But you know what? As much as I dreaded what was coming, I also felt an amazing sense of peace. Acceptance. I got to have so many things with my mother that not every person gets to experience. She was my best friend, my confidant, and the most incredible mother in the world. I got to be beside her in her final moments. I got to tell her how much I loved her and how wonderful a mother she was. How many people honestly get that opportunity?

So here’s three things that I’ve learned as I’ve processed reality during this time. And I’ll warn you, while I don’t usually tend to get “preachy” on this blog, I’m using it as a part of my healing process, so you might find more spiritual stuff than normal.

1.) Don’t let fear rule your life.

Seriously, I held myself back on so many things over the years, it’s ridiculous. I’ve always struggled with self-esteem, and too many times I didn’t allow myself to participate in things because I was self-conscious. Whether it was of how I looked, or if someone would like me or not…it doesn’t matter. The fact is, when we know the Author of Love, there’s simply no room for fear. My mother always quoted Graham Cooke when I talked about my hesitations and fears of failure. She would tell me, “Remember, it’s always a green light until God turns it red.” That means that I can step out in confidence, because I trust that if there’s a path that I’m not supposed to take, He’ll let me know. Otherwise, I’m going for it. Take opportunities as they come. They might not come back around again.

2.) God really is able of working all things for good.

Trust me, I did not think this was possible when it came to something like this. I flat out told God that there was no way He could produce something good from losing my mother at such a young age. When I confronted Him and very angrily demanded WHY, He didn’t give me a direct answer. Yet, in His own way, He still did. I know it doesn’t make sense, but He helped me realize just how big the picture was. We’re talking about eternity here. It’s so much more than we could ever imagine. Now that I look back, I see where God was preparing me every step of the way. No one could ever, ever replace my mother, but He placed a mother figure in my life in my pastor’s wife. He knew that I would need her there, so He made sure that I had that connection established. For that matter, He knew that I would need my church family as a whole. I honestly don’t know I would do without their unconditional love and support.

He restored part of my finances. Obviously I would a million times rather have my mother in this world than any other earthly good, but because she always put everyone else before herself, she made sure that my father was well taken care of financially. Through that generosity, my father is now able to give some of that to my brother and me. It’s a long story as to why the restoration of stolen finances are so important to me, but suffice to say, even now that she’s gone, she is still taking care of her children and blessing them. She always wanted to be able to give more, and now she is doing exactly that.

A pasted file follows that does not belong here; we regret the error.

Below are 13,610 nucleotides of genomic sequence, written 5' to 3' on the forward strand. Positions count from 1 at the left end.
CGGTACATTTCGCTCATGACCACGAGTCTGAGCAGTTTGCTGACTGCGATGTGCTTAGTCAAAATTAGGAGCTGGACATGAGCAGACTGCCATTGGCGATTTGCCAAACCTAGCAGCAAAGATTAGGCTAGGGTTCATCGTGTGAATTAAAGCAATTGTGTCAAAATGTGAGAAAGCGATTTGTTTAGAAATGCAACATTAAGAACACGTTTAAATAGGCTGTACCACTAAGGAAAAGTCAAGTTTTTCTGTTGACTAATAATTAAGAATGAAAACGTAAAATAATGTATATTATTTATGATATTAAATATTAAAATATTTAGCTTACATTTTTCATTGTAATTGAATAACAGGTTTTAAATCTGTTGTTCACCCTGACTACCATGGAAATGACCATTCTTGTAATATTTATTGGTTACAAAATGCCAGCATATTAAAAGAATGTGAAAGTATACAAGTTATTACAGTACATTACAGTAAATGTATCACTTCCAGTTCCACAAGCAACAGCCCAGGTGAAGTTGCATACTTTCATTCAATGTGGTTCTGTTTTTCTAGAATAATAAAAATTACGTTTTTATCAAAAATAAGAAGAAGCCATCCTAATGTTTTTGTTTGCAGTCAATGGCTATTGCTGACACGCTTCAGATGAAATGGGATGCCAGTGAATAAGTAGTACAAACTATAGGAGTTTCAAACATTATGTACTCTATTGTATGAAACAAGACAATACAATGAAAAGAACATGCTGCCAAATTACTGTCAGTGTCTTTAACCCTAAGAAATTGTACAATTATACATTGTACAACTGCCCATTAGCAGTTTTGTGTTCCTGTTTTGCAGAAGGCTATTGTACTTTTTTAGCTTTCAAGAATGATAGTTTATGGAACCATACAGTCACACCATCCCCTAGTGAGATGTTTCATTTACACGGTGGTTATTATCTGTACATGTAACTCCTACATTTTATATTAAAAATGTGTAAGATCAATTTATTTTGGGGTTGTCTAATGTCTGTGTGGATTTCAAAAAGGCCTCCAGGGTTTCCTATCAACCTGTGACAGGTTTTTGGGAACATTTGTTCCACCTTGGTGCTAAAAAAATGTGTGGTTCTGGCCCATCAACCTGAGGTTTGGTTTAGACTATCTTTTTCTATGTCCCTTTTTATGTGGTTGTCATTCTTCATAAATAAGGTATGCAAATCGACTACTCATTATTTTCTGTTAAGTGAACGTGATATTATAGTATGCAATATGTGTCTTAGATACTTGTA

Her life touched so many people, I’m astounded. As a family, we’ve spoken to so many who have been impacted by my mother. And through my personal journey, I’m able to reach out to people in a way that I might never have been able to before.

3.) Don’t stay in the past.

That’s not to say that you can’t remember things, because memories are part of what shape us into who we are. But when you dwell in the past, you miss the here and now. Plus, it leaves too much room for regret. Of course there were things that I wanted to do with Mom that I will never get to now. But instead of focusing on what we DIDN’T get to do together, I remember all that we DID. I treasure every moment, every walk, every hug. I will never, ever, forget my mother, but I will not let myself fall into the trap of “What if…?”

My mother was only 60 years old when she passed. That’s it. I’m more than halfway there. Now, I’m certainly not projecting that I’m going to die at 60, because I plan to live much longer than that. But I have to ask myself, if that was all that I had, what would I do differently? How many more risks would I take? How much more time would I spend with those that I love? If I spend each day as though I’ve only got a few left, I’m going to make the most of every single thing that I do, and every person that I meet.

If that’s our mindset, then there is nothing we can’t accomplish. And at the end of our time, we can rest in the same words that my mother wrote at the end of her journal, quoting Paul:

“I have fought the good fight. I have finished the race. I have kept the faith.”

Fight the good fight.

Finish the race.

Keep the faith.

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Me and the best mom in the world.